Ancient Rome has long been praised for being pioneers in the field of toilets, establishing a healthier waste management system than their predecessors. But it seems it’s time we said deuces to that notion.
Piers Mitchell, a paleopathologist at the University of Cambridge, recently published a paper in Parasitology examining the presence of parasites before, during, and after the Roman Empire. His evidence concludes that certain parasites were just as common in Rome as they were during the earlier Bronze and Iron Ages.
The Atlantic reports:
“Mitchell speculates that perhaps the steamy bathhouses made a good environment for parasites to grow. ‘In some baths the water was only changed intermittently, and could acquire a scum on the surface from human dirt and cosmetics,’ he writes. The parasites also could have benefitted from the Roman practice of fertilizing crops with human poop. This is still done today in some places, and it is good for the plants … if you first compost the poop long enough to kill off any parasite eggs. But the Romans didn’t know that.”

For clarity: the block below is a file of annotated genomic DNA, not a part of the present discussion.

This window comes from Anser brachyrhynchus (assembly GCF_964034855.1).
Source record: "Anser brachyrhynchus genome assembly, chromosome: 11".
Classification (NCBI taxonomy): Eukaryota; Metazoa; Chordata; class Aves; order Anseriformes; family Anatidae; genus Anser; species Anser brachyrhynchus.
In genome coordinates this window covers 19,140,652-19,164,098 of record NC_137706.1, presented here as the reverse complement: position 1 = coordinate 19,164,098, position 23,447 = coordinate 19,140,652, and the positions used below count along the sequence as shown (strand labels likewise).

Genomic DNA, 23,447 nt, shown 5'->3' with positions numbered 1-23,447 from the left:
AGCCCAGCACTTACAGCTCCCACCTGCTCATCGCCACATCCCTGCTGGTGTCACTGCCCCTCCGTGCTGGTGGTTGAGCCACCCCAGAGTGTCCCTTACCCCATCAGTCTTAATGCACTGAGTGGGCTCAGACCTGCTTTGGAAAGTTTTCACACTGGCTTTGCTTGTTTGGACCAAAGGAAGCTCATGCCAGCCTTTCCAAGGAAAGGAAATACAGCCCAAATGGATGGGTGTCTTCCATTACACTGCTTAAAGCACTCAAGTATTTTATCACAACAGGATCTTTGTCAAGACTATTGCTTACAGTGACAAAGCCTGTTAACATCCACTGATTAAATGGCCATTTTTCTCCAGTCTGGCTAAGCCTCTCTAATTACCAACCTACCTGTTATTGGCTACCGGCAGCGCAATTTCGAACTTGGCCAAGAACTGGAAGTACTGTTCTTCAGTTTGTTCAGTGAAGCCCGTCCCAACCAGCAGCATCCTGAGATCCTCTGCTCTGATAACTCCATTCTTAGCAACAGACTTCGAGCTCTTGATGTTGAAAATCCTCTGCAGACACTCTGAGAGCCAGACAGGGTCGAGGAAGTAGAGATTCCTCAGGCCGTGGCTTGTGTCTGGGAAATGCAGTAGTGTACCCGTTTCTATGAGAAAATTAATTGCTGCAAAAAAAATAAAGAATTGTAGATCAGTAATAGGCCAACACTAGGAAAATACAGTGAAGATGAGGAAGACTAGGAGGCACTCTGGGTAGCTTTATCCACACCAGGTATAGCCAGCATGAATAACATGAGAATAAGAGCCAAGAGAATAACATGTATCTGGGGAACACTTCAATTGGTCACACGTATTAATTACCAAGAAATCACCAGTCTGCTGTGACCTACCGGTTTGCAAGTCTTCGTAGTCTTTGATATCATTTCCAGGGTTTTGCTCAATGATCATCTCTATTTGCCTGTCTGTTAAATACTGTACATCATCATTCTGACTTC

Ann Olga Koloski-Ostrow, a professor of classical studies at Brandeis University, has spent time studying Roman sewers and public bathrooms, concluding that toilet seats and bathroom floors must have been covered in urine and excrement. While there is no evidence to suggest such conditions had negative effects on public health, there is also no evidence to suggest positive effects…
Koloski-Ostrow further explains how even those with public toilets didn’t connect them to sewers because they “feared what might climb out of a sewer into one’s house.” In public bathrooms, everyone shared a sponge on a stick to wipe themselves. Praise be to modern toilet paper.
For more latrine revelations, head over to The Atlantic.